The Swiss-born artist Edward L. Custer got his early start in Manchester as a "decorative artist," painting business signs and ornamental details on steam fire engines.
In 1860, at the age of 23, he set off for Europe to study painting in Germany and Switzerland. Under the tutelage of accomplished masters he learned how to translate nature's beauty to the canvas. After two years of study, he returned to Manchester to begin earning his living as a fine artist. Edward took several portrait commissions and began to sell his delicate landscapes of New Hampshire and Vermont scenes to eager patrons.
In 1864 Edward established a studio in downtown Boston near the Park Street Church, and he also married his childhood friend, Ruth A. Porter. Ruth was a cultured and accomplished young lady. She was born in Vermont and had come to Manchester at the age of 10 with her family. Here she attended public schools and graduated from the high school with high honors. She then continued her studies at the Normal School in New Britain, Connecticut. After graduating, she moved to New Haven, Connecticut, to take a teaching job. She returned to Manchester in 1847 to teach grammar school. Edward and Ruth enjoyed life in Boston but also kept in close contact with friends and family in Manchester.
A parade of patrons traveled to the Boston studio to sit for their portraits. Edward's representations of his subjects were admired for their fidelity to both to physical appearance and personality. He completed formal portraits of prominent judges, politicians, businessmen and other well-known people in Massachusetts and New Hampshire. These included future governors of New Hampshire Frederick Smyth, Moody Currier and Person C. Cheney. Edward also painted women and children with a particular delicacy. He sometimes took commissions to paint portraits of people who had passed away. He was admired for his ability to portray an accurate and sensitive likeness of a deceased person from a photograph, even it was faded or damaged. He liked animals, and was able to depict them in a delightful manner. His paintings of cattle were particularly prized.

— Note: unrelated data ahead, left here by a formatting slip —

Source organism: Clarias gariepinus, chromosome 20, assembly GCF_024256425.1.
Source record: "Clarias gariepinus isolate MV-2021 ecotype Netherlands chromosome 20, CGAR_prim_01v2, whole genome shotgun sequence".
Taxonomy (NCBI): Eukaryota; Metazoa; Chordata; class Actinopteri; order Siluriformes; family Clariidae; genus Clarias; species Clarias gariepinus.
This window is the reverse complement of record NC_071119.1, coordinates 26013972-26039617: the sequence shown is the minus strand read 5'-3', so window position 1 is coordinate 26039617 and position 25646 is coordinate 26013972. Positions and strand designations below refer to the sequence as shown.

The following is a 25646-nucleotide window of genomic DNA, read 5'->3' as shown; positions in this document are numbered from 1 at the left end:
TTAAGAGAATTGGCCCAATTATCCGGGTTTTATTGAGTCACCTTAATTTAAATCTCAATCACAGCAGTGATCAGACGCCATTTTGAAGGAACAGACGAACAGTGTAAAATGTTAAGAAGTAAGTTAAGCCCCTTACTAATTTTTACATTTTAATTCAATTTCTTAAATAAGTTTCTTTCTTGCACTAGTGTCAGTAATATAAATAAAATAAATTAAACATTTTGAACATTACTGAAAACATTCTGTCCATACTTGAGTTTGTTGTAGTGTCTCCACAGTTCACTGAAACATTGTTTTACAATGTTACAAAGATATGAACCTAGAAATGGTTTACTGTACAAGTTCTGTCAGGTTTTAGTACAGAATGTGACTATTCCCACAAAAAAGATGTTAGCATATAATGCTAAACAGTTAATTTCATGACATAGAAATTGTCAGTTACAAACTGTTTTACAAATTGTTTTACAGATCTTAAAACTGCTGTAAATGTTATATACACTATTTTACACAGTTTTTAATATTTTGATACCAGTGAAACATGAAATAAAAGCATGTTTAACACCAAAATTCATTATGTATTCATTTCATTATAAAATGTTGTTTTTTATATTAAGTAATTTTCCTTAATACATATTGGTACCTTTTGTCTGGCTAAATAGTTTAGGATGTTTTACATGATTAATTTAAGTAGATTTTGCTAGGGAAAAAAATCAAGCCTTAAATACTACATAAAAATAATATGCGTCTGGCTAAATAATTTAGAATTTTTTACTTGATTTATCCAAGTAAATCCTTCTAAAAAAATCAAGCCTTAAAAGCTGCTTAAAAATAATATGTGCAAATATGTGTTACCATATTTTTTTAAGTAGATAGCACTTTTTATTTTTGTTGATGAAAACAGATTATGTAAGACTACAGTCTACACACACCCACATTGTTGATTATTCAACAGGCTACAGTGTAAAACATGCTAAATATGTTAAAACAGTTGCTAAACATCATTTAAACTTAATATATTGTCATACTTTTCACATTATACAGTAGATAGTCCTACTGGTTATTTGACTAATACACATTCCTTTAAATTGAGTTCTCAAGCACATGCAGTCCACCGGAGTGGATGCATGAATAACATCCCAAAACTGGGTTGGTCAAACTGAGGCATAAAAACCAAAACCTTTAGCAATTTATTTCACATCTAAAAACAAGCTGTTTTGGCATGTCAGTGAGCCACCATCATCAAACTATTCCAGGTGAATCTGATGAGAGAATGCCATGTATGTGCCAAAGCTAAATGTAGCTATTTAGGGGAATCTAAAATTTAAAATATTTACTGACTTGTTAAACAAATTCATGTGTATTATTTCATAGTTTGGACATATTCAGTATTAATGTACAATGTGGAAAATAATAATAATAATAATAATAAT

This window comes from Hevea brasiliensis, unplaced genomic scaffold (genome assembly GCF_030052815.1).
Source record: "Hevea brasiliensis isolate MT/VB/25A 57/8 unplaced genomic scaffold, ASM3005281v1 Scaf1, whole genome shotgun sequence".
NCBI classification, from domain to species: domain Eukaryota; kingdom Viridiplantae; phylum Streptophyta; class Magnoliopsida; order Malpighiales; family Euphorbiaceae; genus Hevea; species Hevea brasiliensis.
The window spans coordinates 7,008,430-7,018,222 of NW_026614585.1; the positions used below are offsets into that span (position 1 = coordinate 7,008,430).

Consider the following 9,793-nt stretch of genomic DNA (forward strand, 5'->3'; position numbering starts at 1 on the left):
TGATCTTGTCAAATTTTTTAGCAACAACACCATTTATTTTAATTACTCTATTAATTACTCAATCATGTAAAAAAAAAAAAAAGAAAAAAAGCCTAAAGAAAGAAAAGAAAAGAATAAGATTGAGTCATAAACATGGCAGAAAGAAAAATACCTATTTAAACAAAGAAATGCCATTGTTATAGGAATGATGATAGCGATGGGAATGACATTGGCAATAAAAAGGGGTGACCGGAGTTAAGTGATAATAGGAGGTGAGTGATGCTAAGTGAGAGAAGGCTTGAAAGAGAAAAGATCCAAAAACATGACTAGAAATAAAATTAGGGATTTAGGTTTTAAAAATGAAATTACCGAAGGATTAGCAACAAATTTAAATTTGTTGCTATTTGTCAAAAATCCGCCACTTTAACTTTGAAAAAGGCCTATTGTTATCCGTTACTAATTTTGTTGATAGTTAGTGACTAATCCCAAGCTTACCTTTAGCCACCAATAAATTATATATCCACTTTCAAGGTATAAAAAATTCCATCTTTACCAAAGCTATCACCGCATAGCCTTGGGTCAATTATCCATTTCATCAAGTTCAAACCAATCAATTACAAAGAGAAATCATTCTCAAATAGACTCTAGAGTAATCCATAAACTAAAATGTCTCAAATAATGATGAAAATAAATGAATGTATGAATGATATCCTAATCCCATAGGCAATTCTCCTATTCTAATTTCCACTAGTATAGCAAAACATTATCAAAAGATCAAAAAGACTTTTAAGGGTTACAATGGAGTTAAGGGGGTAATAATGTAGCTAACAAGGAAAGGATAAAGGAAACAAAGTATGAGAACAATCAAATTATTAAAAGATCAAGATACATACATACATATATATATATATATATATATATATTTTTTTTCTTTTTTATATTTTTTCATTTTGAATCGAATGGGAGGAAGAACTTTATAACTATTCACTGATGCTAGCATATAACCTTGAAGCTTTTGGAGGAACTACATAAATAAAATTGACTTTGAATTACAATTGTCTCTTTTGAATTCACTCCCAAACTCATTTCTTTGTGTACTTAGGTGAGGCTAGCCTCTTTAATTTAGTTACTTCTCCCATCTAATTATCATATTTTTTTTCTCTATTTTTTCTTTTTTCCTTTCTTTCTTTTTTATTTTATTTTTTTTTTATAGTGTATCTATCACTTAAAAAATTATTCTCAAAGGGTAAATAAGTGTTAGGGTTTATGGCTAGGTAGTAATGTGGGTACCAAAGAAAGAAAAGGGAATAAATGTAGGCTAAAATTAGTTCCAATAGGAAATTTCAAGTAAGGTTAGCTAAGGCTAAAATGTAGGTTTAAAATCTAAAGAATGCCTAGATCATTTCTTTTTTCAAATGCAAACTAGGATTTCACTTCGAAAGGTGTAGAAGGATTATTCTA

In 1870 Edward and Ruth spent a year in Europe, so that Edward could work on improving his painting technique. The couple visited art museums and galleries in several cities in Germany, Holland and Italy. Edward was greatly inspired by the trip, and his paintings began to take on a new maturity and energy. According to the 1903 book State Builders, "On his return to America his work began to exhibit a style and vigor beyond the expectations of his warmest friends."
Sadly, Ruth took ill from tuberculosis, and after two years of suffering died in February 1878. The funeral was held at the home of Dr. Emil Custer on Hanover Street in Manchester. The casket was surrounded by floral tributes, including arrangements of lilies, azaleas, petunias and roses. An oil portrait of Ruth painted by her husband hung in the room, decorated with vines and flowers.
Edward spent a few months in Europe in 1879, and in 1880 he married his second wife, Mary McLure of Cambridge, Massachusetts. He was in the prime of life and extremely busy, juggling several portrait commissions simultaneously. In early January 1881 Edward suddenly began experiencing terrible headaches. On January 9 he collapsed and died at the age of 44. His death was mourned by everyone who knew him. In his obituary in the Boston Evening Transcript, it was stated, "To his friends Mr. Custer was more than the popular and successful painter; he was a man to be esteemed as a friend, to be loved. He was as simple as truth itself, prone to no artifice, vanity or envy…there are many homes where he will be missed like a brother. It is difficult to realize that we are no more to see his face, nor feel again the grasp of his honest hand."
Three of Edward L. Custer's portraits of Manchester people are currently on view in the Millyard Museum in the temporary exhibit, "People You Should Know: Portraits from the Collection." Also, a self-portrait and a painting of Ruth Custer are on view in the Manchester Historic Association headquarters building.
Next Week: A Valley Cemetery Story — The highly accomplished Dana family.
Aurore Eaton is executive director of Manchester Historic Association; email her at email@example.com